Yes, you could speculate, but to do so would be bullshit, because, despite hundreds or years of stereoptyped gender roles, "monster" and "mother" are not mutually exclusive traits. To imply so buys into a quasi-Victorian narrative that motherhood, and the empathy that comes with it, somehow compromises rational thought. That there is no space for the emotions of women in the political arena, particularly not conservatism, which, being a selfish, uncaring ideology, is typically male territory. Just look at the way Louise Mensch (who for a while looked to be the next Thatcher) was treated when she gave up her position as an MP in order to concentrate on her children. Her refusal to pretend that they did not exist was seen as weakness. Likewise Nadine Dorries’  daughters were seen to be compromising her when they announced their existence by talking the press rather than being seen and not heard. Edwina Currie, meanwhile, makes a hard working mum who "went hungry to feed her children" cry on national radio, while Theresa May, in her capacity not just as Home Secretary but as Home Wrecker, coldheartedly breaks up families when implementing immigration policy which, though it may sound heartless, is what David Cameron pays her to do.

Perhaps the continued peddling of this line of thought goes some way to explaining the Left’s discomfort with Conservative women. It is as though their very emotionless, robotic existence does not compute, and it is to their detriment that they fell back on the "matriarch" as a trope. There is a fundamentally sexist school of thought that sees Tory women as strange, outlying creatures, whose greed and selfishness grate jarringly against their femininity. You could argue that, in order to succeed in public life, women have had to adopt many male traits, and to an extent you’d be correct. But one’s ability to reproduce does not preclude one’s ability to be a total bastard; women can be monsters too. If we are to demand full gender equality, then we need to judge women using the same moral scale as we do men. A vagina, and the children that come out of it, are not factors which make a female politician more or less evil than a male one, no. It is her actions, and her policies that do that. A traitor to her gender? Sure, but not because she made a bad woman or a bad mother, but because she made a bad human.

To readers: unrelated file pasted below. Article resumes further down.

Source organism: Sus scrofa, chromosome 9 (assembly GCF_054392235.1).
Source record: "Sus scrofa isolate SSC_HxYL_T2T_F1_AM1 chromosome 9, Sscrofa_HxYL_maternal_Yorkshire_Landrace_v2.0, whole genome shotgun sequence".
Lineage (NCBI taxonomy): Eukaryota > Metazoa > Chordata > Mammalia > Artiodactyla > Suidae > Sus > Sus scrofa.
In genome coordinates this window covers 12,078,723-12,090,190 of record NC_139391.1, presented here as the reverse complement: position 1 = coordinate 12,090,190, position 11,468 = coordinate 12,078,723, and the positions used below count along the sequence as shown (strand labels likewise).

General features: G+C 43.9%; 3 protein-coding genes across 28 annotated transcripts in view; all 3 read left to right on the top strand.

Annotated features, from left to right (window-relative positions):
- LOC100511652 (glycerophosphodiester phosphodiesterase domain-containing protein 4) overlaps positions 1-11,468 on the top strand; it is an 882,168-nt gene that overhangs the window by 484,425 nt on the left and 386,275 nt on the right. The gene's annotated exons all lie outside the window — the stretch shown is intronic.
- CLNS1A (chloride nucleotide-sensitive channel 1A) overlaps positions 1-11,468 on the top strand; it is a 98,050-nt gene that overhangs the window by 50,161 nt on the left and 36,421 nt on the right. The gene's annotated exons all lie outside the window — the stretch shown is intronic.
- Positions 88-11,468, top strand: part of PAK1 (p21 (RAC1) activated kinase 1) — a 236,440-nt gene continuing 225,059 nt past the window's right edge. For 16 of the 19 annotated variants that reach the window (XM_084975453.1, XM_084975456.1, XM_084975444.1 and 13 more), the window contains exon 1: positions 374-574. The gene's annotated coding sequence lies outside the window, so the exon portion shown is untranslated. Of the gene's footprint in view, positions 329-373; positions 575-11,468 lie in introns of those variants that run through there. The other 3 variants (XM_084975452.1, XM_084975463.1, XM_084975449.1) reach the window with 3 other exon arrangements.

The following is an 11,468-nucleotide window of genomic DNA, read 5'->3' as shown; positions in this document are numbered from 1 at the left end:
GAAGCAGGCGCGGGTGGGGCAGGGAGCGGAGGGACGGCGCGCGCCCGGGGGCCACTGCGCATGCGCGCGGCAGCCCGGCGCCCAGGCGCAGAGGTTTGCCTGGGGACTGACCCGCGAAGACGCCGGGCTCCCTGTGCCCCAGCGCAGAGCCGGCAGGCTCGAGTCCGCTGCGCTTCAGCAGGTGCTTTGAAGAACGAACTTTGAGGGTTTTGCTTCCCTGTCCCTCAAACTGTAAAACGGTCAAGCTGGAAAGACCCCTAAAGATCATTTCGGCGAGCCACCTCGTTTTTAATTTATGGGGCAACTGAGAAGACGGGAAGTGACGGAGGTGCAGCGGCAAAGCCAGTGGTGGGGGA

Margaret Thatcher in 1975. Photograph: Getty Images

Rhiannon Lucy Cosslett and Holly Baxter are co-founders and editors of online magazine, The Vagenda.

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Let's talk about Daniel Hannan, Donald Trump and Adolf Hitler

The downside of Godwin's Law.

One of the enduring mysteries about Daniel Hannan is why he deletes so many of his tweets. The other is why, when he deletes so many, he leaves so many other absolutely clunkingly braindead observations on the internet for all to see. It's like he isn't ashamed of them. It's like he doesn't even know.

Anyway – one advantage of these lapses in Hannan's online hygiene is that it allows me to find out about particular highlights weeks after the event. So it was that Twitter user @eurosluggard tipped me off to this absolute gem from 31 January.

It's worth actually expanding every individual image there, just so we can really revel in the fact that Hannan chose to tweet so many lovely memes showing senior politicians as Nazis. (I'd embed the tweet, but I’m frightened the bugger would delete it.)

And, my personal favourite: